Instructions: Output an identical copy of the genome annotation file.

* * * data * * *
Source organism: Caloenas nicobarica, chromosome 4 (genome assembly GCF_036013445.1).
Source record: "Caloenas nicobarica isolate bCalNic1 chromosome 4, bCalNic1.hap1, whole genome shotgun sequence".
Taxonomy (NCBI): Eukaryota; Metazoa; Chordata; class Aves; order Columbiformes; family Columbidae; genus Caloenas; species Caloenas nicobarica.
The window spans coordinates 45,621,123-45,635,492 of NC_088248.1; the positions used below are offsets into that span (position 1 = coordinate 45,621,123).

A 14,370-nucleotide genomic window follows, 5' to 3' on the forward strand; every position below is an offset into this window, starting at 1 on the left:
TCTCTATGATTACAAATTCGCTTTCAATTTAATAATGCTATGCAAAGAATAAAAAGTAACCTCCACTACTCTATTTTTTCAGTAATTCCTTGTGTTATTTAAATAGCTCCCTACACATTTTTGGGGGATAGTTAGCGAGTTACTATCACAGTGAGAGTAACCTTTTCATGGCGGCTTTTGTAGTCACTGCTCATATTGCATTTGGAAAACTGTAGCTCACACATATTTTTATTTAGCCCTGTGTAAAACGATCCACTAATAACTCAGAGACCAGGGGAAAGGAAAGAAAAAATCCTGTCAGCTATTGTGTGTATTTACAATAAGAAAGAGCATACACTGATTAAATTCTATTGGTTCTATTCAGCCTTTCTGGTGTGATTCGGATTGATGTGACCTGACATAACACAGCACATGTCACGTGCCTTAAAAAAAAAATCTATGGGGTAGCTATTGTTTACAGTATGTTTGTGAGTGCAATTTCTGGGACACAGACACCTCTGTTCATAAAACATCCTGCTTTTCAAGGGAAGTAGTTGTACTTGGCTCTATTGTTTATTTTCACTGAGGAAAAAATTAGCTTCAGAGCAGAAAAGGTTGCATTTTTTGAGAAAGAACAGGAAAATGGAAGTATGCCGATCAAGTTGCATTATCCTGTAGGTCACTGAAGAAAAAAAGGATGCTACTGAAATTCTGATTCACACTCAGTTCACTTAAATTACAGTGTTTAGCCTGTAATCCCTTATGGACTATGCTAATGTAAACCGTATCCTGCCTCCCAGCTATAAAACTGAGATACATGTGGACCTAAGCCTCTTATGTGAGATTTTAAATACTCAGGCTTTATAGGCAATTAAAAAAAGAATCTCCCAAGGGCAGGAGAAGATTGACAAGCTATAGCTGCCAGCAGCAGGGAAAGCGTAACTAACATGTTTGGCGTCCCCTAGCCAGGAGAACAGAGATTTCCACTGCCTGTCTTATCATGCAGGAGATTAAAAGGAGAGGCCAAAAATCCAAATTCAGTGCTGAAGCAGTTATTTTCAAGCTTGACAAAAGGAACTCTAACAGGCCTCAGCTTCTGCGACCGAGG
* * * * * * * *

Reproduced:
Source organism: Caloenas nicobarica, chromosome 4 (genome assembly GCF_036013445.1).
Source record: "Caloenas nicobarica isolate bCalNic1 chromosome 4, bCalNic1.hap1, whole genome shotgun sequence".
Taxonomy (NCBI): Eukaryota; Metazoa; Chordata; class Aves; order Columbiformes; family Columbidae; genus Caloenas; species Caloenas nicobarica.
The window spans coordinates 45,621,123-45,635,492 of NC_088248.1; the positions used below are offsets into that span (position 1 = coordinate 45,621,123).

A 14,370-nucleotide genomic window follows, 5' to 3' on the forward strand; every position below is an offset into this window, starting at 1 on the left:
TCTCTATGATTACAAATTCGCTTTCAATTTAATAATGCTATGCAAAGAATAAAAAGTAACCTCCACTACTCTATTTTTTCAGTAATTCCTTGTGTTATTTAAATAGCTCCCTACACATTTTTGGGGGATAGTTAGCGAGTTACTATCACAGTGAGAGTAACCTTTTCATGGCGGCTTTTGTAGTCACTGCTCATATTGCATTTGGAAAACTGTAGCTCACACATATTTTTATTTAGCCCTGTGTAAAACGATCCACTAATAACTCAGAGACCAGGGGAAAGGAAAGAAAAAATCCTGTCAGCTATTGTGTGTATTTACAATAAGAAAGAGCATACACTGATTAAATTCTATTGGTTCTATTCAGCCTTTCTGGTGTGATTCGGATTGATGTGACCTGACATAACACAGCACATGTCACGTGCCTTAAAAAAAAAATCTATGGGGTAGCTATTGTTTACAGTATGTTTGTGAGTGCAATTTCTGGGACACAGACACCTCTGTTCATAAAACATCCTGCTTTTCAAGGGAAGTAGTTGTACTTGGCTCTATTGTTTATTTTCACTGAGGAAAAAATTAGCTTCAGAGCAGAAAAGGTTGCATTTTTTGAGAAAGAACAGGAAAATGGAAGTATGCCGATCAAGTTGCATTATCCTGTAGGTCACTGAAGAAAAAAAGGATGCTACTGAAATTCTGATTCACACTCAGTTCACTTAAATTACAGTGTTTAGCCTGTAATCCCTTATGGACTATGCTAATGTAAACCGTATCCTGCCTCCCAGCTATAAAACTGAGATACATGTGGACCTAAGCCTCTTATGTGAGATTTTAAATACTCAGGCTTTATAGGCAATTAAAAAAAGAATCTCCCAAGGGCAGGAGAAGATTGACAAGCTATAGCTGCCAGCAGCAGGGAAAGCGTAACTAACATGTTTGGCGTCCCCTAGCCAGGAGAACAGAGATTTCCACTGCCTGTCTTATCATGCAGGAGATTAAAAGGAGAGGCCAAAAATCCAAATTCAGTGCTGAAGCAGTTATTTTCAAGCTTGACAAAAGGAACTCTAACAGGCCTCAGCTTCTGCGACCGAGG